Maio V, Del Canale S, Abouzaid S, GAP Investigators. Using explicit criteria to evaluate the quality of prescribing in elderly Italian outpatients: A cohort study. J Clin Pharm Ther 2010;35:219-29.
Liu GG, Christensen DB. The continuing challenge of inappropriate prescribing in the elderly: An update of the evidence. J Am Pharm Assoc (Wash) 2002;42:847-57.
Harugeri A, Joseph J, Parthasarathi G, Ramesh M, Guido S. Potentially inappropriate medication use in elderly patients: A study of prevalence and predictors in two teaching hospitals. J Postgrad Med 2010;56:186-91.
] [Full text]
Chang CB, Yang SY, Lai HY, Wu RS, Liu HC, Hsu HY, et al.
Using published criteria to develop a list of potentially inappropriate medications for elderly patients in Taiwan. Pharmacoepidemiol Drug Saf 2012;21:1269-79.
Adebayo ET, Hussain NA. Pattern of prescription drug use in Nigerian army hospitals. Ann Afr Med 2010;9:152-8.
] [Full text]
Federal Ministry of Health. National Policy on Malaria Diagnosis and Treatment. National Malaria Control Programme. Abuja, Nigeria: Federal Ministry of Health; March, 2010.
Zaveri HG, Mansuri SM, Patel VJ. Use of potentially inappropriate medicines in elderly: A prospective study in medicine out-patient department of a tertiary care teaching hospital. Indian J Pharmacol 2010;42:95-8.
] [Full text]
Guaraldo L, Cano FG, Damasceno GS, Rozenfeld S. Inappropriate medication use among the elderly: A systematic review of administrative databases. BMC Geriatr 2011;11:79.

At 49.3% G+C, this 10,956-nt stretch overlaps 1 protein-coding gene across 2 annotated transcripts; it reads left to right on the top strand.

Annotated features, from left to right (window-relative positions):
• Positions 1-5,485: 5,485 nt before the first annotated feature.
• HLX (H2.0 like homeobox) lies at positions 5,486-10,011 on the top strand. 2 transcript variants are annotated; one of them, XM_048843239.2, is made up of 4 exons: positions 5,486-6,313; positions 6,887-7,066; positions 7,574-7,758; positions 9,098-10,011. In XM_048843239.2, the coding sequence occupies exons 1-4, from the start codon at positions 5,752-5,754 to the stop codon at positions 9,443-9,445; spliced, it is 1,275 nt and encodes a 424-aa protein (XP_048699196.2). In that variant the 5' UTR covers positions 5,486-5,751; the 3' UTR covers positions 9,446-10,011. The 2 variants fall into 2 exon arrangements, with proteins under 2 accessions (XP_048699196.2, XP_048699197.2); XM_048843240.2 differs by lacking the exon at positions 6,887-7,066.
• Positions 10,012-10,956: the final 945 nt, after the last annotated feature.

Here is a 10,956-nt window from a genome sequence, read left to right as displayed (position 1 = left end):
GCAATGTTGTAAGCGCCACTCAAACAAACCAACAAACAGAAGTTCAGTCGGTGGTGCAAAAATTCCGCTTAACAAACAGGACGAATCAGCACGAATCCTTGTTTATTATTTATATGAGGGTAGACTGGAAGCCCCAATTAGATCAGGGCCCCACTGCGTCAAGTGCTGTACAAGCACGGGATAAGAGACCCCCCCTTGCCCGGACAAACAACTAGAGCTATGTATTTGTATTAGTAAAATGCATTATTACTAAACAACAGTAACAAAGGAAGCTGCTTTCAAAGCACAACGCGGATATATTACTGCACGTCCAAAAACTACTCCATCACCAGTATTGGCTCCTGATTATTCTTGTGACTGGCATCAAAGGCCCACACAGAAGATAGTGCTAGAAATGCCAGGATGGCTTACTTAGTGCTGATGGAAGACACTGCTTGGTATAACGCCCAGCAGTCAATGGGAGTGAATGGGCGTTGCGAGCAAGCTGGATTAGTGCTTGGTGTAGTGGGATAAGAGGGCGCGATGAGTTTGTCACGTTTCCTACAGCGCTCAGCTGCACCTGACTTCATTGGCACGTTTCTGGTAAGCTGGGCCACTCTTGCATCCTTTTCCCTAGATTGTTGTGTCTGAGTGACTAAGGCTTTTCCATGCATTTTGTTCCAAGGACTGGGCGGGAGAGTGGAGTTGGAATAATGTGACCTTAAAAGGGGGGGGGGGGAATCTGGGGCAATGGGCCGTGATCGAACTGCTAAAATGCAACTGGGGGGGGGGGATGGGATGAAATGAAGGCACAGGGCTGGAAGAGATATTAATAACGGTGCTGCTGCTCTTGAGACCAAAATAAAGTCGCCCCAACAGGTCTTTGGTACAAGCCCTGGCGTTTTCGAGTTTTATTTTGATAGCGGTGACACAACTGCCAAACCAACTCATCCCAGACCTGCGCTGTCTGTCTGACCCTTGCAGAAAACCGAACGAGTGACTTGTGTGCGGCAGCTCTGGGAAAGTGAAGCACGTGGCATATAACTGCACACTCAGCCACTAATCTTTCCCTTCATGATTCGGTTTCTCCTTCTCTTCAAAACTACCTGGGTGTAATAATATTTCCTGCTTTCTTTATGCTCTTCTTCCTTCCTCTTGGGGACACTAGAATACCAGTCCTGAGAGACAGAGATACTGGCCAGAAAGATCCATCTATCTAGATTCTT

Olanrewaju TO, Aderibigbe A, Busari OA, Sanya EO. Antihypertensive drug utilization and conformity to guidelines in a Sub-Saharan African hypertensive population. Int J Clin Pharmacol Ther 2010;48:68-75.
Brattwall M, Turan I, Jakobsson J. Musculoskeletal pain: Prescription of NSAID and weak opioid by primary health care physicians in Sweden 2004-2008 – A retrospective patient record review. J Pain Res 2010;3:131-5.
Tamuno I, Fadare JO. Drug prescription pattern in a Nigerian tertiary hospital. Trop J Pharm Res 2012;11:146-52.
World Health Organization: International Statistical Classification of Diseases and Related Health Problems, 10th
Revision –ICD-10, World Health Organization; 2007. Available from: http://www.iacr.com.fr/icd10flyer.pdf
. [Last accessed on 2017 Sep 10].
World Health Organization Collaborating Center for Drug Statistics Methology. Guidelines for Anatomical Therapeutic Classification Classification and Defined Daily Dose Assignment, 2016. World Health Organization; 2017.
[Figure 1], [Figure 2]
[Table 1], [Table 2], [Table 3], [Table 4], [Table 5], [Table 6]